The Institute has implemented its continuity plans to ensure our research work continues with altered timelines and milestones, delayed fieldwork, and reprioritisation to desktop analyses. We may not be able to conduct our research programs exactly as previously planned, but we continue to gainfully progress knowledge around our four research themes.
We are a multi and trans-disciplinary Research Centre at Charles Sturt University, Australia's largest regional university. In partnership with government and others, we undertake biophysical, social and economic research to address local, regional, national and global issues.
Our researchers are involved in individual, collaborative and commissioned work around Australia and the world. Research is undertaken within four thematic (not mutually exclusive) areas:
This theme is the platform for research projects undertaken by both the Institute's terrestrial and aquatic ecologists working on one or more aspects of biodiversity conservation including landscape ecology, environmental history, vegetation and wildlife ecology, restoration ecology, plant-animal interactions, ecosystem services and native fish conservation.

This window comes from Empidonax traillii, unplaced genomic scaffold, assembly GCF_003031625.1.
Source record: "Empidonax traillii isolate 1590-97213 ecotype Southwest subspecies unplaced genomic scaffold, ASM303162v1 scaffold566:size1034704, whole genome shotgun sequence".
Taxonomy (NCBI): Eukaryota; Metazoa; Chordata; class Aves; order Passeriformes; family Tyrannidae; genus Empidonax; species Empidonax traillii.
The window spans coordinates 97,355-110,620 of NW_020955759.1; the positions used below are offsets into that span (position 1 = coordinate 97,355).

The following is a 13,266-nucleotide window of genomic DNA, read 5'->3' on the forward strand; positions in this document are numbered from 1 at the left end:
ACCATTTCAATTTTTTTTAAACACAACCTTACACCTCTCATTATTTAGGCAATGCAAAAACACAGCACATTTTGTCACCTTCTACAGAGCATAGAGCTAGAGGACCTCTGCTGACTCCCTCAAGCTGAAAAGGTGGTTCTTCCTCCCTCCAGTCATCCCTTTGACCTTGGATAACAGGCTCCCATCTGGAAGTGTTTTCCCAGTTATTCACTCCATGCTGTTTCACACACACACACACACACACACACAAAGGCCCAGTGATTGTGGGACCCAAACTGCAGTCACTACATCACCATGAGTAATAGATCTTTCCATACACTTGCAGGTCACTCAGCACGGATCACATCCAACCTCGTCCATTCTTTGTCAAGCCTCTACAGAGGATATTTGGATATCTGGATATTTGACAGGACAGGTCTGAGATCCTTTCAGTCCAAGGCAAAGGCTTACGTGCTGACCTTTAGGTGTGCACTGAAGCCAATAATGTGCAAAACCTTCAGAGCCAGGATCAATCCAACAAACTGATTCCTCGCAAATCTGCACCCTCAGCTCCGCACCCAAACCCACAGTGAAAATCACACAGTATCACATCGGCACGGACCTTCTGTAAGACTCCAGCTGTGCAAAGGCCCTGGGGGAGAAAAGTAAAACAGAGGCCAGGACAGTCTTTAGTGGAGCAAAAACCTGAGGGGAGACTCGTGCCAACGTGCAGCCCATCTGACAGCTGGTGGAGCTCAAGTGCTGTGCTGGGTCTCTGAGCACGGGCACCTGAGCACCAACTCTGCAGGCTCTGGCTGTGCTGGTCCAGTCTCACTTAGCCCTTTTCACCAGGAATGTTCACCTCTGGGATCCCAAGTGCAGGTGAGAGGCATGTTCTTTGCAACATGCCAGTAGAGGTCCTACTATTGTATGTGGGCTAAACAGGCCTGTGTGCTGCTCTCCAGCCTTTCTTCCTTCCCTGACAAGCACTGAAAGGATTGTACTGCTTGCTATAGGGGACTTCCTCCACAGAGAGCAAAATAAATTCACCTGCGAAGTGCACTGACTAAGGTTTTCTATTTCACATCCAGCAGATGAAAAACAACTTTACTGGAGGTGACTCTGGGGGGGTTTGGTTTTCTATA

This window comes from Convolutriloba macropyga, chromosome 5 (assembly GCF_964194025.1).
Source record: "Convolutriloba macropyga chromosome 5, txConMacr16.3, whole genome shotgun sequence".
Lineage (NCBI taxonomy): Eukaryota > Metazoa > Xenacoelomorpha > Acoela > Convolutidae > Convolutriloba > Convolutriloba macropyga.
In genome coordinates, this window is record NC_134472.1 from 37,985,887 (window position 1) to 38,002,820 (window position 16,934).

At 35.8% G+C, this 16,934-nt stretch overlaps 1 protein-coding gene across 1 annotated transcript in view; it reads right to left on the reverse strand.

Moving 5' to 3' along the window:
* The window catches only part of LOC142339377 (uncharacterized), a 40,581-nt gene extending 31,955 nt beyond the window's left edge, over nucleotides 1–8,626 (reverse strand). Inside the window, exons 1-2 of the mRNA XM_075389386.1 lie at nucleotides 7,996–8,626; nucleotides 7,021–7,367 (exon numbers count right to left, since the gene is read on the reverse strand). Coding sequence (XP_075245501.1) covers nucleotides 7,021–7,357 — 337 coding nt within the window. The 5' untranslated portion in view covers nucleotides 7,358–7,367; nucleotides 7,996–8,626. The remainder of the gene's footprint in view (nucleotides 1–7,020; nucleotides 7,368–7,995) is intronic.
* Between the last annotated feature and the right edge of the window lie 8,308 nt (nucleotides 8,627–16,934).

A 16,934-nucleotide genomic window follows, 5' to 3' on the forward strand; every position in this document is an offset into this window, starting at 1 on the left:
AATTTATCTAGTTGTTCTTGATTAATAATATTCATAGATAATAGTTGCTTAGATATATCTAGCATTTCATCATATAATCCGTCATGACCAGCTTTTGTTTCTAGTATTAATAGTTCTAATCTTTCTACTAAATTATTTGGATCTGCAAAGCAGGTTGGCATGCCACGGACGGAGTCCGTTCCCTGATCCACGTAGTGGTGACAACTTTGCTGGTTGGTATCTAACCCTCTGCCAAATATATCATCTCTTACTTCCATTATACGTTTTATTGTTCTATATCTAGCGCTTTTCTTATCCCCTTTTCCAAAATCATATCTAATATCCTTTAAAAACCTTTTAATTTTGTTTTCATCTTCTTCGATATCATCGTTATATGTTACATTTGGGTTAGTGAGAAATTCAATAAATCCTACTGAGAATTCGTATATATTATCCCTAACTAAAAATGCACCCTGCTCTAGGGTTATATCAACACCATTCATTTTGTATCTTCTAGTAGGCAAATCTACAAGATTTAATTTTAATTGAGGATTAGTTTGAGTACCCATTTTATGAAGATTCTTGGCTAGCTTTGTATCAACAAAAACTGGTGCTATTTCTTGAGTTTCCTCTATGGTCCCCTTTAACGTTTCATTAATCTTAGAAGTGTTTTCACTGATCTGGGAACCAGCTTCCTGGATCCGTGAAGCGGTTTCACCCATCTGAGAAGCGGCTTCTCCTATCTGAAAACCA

While this theme is the platform for the Institute's two major environmental water monitoring projects, and related projects, in the Edward/Kolety-Wakool and the Murrumbidgee river systems, it is also home for the Institute-based Fish Ecology Collaborative Research Unit, and other fish ecology and irrigation technology projects.
This theme provides a platform for a wide range of research projects where the main focus is enhancing the well-being and livelihoods of rural and regional communities. Many past and current projects include a strong social component.
This theme is the platform for the research projects, most of which have a strong social component, that are being undertaken in countries such as Laos, Bhutan, Pakistan and Timor Leste. These are big projects ($500,000 plus) that will run over a number of years.
Our mission is to undertake internationally recognised integrated environmental, social and economic research for rural and regional areas.
Free webinar on Thursday 21 October brings together expert panel to explore solutions on improving access to vaccines for people living with mental illness
The majority of Australians support culling feral animals to protect threatened species, this sentiment is not reflected in the latest plan to save the Kosciusko National Park
Australian sandalwood has proven too popular for its own good. As it continues to be over-harvested, now is the time to list sandalwood as a threatened species nationally, and to confine harvesting to plantations only, for a chance at survival.
Applications are open for the 2022 Australian Government Research Training Program Scholarships -ILWS (AGRTP-ILWS) Scholarship round. Closing date for applications is October 22, 2021.
More Information including potential project topics, eligibility, award value, duration and a link to the online application form can be found on the scholarship information page.